The View from My Seat archives


Published October 8, 2019


Community paper closing leaves void

By Ernie Williamson / The Bulletin

I wasn’t a regular reader of the Brazoria County News, but I am heartbroken at its demise.

The weekly newspaper recently announced it was ceasing publication after 57 years of serving towns west of the Brazos, including West Columbia, Sweeny, Brazoria, Damon and Old Ocean.

I am sad for staffers who lost jobs, advertisers who lost a local connection with consumers and readers who lost a reliable source of information.

I am also sad because, like most journalists, my career started at small papers. I know the difference they make.

Although I spent 45 years at Houston’s big city dailies, it was at smaller papers in California and Missouri that I developed a sense of ethics and, yes, learned by mistakes.

There is a major difference between working at a metropolitan paper and working at a community paper. A big city reporter may write about people and never see them again. The reporter may never get feedback, even if the story was unfair or contained minor errors.

A reporter at a community paper will write about somebody and run into them the next day at a restaurant, the Walmart or on the street. Make an error, be unfair or, God forbid, misspell a name, and a reporter is likely to hear about it quickly … and first-hand.

I learned that lesson while going to graduate school at the University of Missouri and working full-time at the Boonville Daily News.

I was assigned a high school basketball game between Boonville’s Kemper Military School and the powerful Columbia Hickman Kewpies. (That’s right, the football players actually had Kewpie dolls on their uniforms).

You’ve probably seen those big rings with school mascots painted on them that teams bust through when making their entrance onto the court. Well, the first Kemper player tripped on the ring and fell. Others tripped over him. Things only got worse as Kemper was massacred - something like 104 to 12.

Being a smart-aleck college student, I wrote a story poking fun at the hometown team and included the ring mishap. The next morning the paper was swamped with phone calls from parents and readers rightly outraged that my story ridiculed the sons of Boonville. My editor made me handle the calls. It was a painful lesson for a college graduate student who thought he already knew everything about journalism.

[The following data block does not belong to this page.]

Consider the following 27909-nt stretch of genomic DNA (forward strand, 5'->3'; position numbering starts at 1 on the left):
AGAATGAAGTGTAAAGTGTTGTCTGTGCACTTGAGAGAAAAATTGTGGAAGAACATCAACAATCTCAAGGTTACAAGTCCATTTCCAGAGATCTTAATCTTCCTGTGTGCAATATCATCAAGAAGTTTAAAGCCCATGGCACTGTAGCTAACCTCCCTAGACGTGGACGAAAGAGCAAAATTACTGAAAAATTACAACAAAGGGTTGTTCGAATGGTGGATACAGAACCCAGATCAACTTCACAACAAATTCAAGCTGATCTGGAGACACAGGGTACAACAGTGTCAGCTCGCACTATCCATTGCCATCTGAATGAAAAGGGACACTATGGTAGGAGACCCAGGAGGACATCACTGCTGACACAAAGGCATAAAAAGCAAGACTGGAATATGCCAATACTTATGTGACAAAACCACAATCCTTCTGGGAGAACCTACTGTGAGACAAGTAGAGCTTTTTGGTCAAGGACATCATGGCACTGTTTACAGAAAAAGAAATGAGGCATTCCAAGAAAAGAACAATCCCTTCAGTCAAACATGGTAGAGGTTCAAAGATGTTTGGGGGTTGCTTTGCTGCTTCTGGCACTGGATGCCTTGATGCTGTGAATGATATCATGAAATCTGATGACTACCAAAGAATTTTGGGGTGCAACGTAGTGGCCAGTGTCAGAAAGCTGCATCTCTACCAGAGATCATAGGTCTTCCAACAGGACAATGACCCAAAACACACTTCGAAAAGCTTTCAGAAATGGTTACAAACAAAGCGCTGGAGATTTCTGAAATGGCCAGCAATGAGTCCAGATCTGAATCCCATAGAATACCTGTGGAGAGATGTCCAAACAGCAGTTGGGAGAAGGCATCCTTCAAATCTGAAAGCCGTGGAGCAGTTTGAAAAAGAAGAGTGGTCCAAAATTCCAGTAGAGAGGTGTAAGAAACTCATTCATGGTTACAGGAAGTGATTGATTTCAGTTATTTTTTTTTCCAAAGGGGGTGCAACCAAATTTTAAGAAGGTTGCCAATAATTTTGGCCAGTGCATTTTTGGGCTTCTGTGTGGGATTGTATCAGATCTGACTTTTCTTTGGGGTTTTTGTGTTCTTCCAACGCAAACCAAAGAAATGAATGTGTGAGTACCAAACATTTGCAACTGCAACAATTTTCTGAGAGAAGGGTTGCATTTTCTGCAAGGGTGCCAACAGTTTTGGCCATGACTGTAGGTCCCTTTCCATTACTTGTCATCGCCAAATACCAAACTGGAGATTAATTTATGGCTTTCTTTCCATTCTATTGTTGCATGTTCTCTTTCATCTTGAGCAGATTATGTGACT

I eventually redeemed myself, thanks to a young man named Bobby Simmons.

Simmons was a volunteer firefighter ticketed for speeding through downtown Boonville on his way to a grass fire outside of town.

The story had potential, so I went to the fire scene and snapped a picture showing grass had burned to within feet of a farmer’s house. This begged the questions: What if all the volunteer firefighters had been stopped for speeding or forced to slow down? Would the house have burned to the ground?

Townsfolk of Boonville proper were delighted Simmons was ticketed.

They were tired of volunteer firefighters speeding through town.

On the other hand, farmers in outlying areas were angry. They thought their lives and property were imperiled by forcing volunteers to slow down going to fires.

Simmons pleaded not guilty. It was the talk of the town.

The courtroom on trial day reminded me of scenes from “Inherit the Wind.” Farmers, in CAT and John Deere caps and overalls, were on one side of the courtroom. Townsfolk, many in suits and ties, packed the other side.

I will never forget the judge’s words when passing sentence. “I have known Bobby Simmons since he was a baby,” the judge drawled. “He is a good boy. I find him guilty but suspend the fine.”

Neither side was happy about the verdict so I stayed on the story. The issue picked up steam when local state representatives introduced a bill to the legislature allowing volunteer firefighters to speed through town as long as they had a permit and flashing blue lights on their vehicles.

The paper editorialized in favor of the bill and it became law. It was a testament to the power of a community newspaper.
It would have been a perfect ending for this young reporter if only Bobby Simmons had not been caught speeding through town again late one night. This time there was no fire.

I don’t know what happened to Bobby Simmons, but I know the blue-light law still stands.

(Ernie Williamson welcomes reader input. Please contact Ernie at